<P>The day started out just like any other day except when I woke up, it wasn’t raining. That was an omen if ever I saw one. It had been raining for the past month here, with no let up in sight. I knew it would be a good day if it wasn’t raining. We got dressed and left for the festival around noon. It took over 2 hours to get there, because traffic was terrible, as usual. We finally arrived, only to have to park ½ mile away. But, I was not to be deterred from attending my very first beer festival. We had to wait in a line ¼ mile long, because the people taking the money for admissions were as slow as molasses in January. Our entry fee was $8.00, which included a 6 oz. sampling glass. Not bad for a day’s entertainment, especially since last year’s festival was $10 admission.
<P>Finally, we got in the gate at 2:15 PM, and they had already started serving the cask-conditioned ales. That was my whole point in going to this festival, for these exact beers. The festival was in a large field behind the Old Dominion brewery, laid out in basically a very large triangle. Along the right side as you entered were a few displays of old cars, and a souvenir stand selling Frisbees & tee shirts. Farther back, along the right side were the beginnings of the beer tents. In a neat row, they were lined up, serving some cold good beer. Along the back of the field were the majority of the breweries’ serving tents, and that is where the cask-conditioned beers were. Along the front side of the field were the food stands, and the stage for the live music was tucked into the corner of the left hand side of the field.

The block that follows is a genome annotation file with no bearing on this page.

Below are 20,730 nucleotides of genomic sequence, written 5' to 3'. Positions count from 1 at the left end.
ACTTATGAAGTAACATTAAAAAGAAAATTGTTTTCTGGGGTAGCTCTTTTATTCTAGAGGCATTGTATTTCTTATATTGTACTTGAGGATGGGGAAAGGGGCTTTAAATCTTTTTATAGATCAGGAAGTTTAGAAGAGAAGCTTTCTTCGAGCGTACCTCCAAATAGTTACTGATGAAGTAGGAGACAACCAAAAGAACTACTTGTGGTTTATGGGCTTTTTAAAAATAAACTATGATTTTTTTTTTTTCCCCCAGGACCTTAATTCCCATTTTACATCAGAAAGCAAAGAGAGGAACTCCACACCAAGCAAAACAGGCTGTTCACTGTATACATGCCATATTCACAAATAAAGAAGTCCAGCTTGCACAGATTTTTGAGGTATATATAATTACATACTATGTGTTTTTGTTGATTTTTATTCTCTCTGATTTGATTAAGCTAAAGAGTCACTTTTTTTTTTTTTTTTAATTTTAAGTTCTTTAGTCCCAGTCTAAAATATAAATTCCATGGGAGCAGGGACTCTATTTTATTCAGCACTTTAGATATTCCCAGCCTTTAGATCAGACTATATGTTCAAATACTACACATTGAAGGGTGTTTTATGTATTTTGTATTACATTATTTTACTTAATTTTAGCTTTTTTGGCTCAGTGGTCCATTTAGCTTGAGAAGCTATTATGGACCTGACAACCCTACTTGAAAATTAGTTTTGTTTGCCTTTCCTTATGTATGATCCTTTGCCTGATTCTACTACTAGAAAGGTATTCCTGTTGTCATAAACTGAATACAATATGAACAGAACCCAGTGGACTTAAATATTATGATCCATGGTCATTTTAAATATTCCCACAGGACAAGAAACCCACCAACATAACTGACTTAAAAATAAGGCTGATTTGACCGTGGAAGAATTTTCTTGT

<P>Music was blasting, dogs were barking, people were mingling, talking about beer, mostly. The sun was beating down viciously, and the breeze was blowing slowly but surely. My wife made a beeline towards the tents set up in the middle of the field, selling crafts and such. I went over and stood in line for the cask-conditioned ales.
<p>The lines moved quickly, and in no time, I was holding my first and only glass of Old Dominion Oak Barrel Vanilla Bean Stout. Ah, a beauty to behold. Shimmering with the sunlight dancing off it, I was taken in by the moment, deciding whether I should drink it straight down, or savor it. I decided on the latter, and it’s a good thing I did too, because it was all gone by the time I made it back to the front of the line. Oh well, I still had ½ a glassful of liquid joy. As I savored every drop, my wife made her way back to me, holding some little artsy-fartsy thing she’d found at one of the vendors’ tents. She was getting too warm, especially since there was very little shade here, so she went under a big tent they had set up, and she rested awhile.
<P>Meanwhile, I was perusing the crowded field, in search of my next sample to try. What would I have? A weizen? A stout? A pale ale? What to pick, what to pick. It was difficult, seeing as how there were over 65 beers from 35 different breweries there. I decided on a pils instead. I made a good choice, as I picked a Tupper’s Hop Pocket Pils for my next beer. It also turned out to be delicious. In fact, most of the beers I had this day were very good, especially as they were on tap. I ended up having 7 different beers that I never had before on this day. Every one was a new experience, a newfound delight to behold. Beer can be wonderful, and a festival can be a wonderful experience.
<p>As the sun began to set in the western sky, my wife & I decided it would be a good time to leave, as most people weren’t leaving yet. I stopped in at the brewpub, and picked up a six-pack to go home with.
There’s nothing like a good, fresh six pack from your local brewery. I can’t wait until next years’ festival; I’ll be there early next time. I hope to see more of my fellow Ratebeerians there also. Until then, take care. Cobra.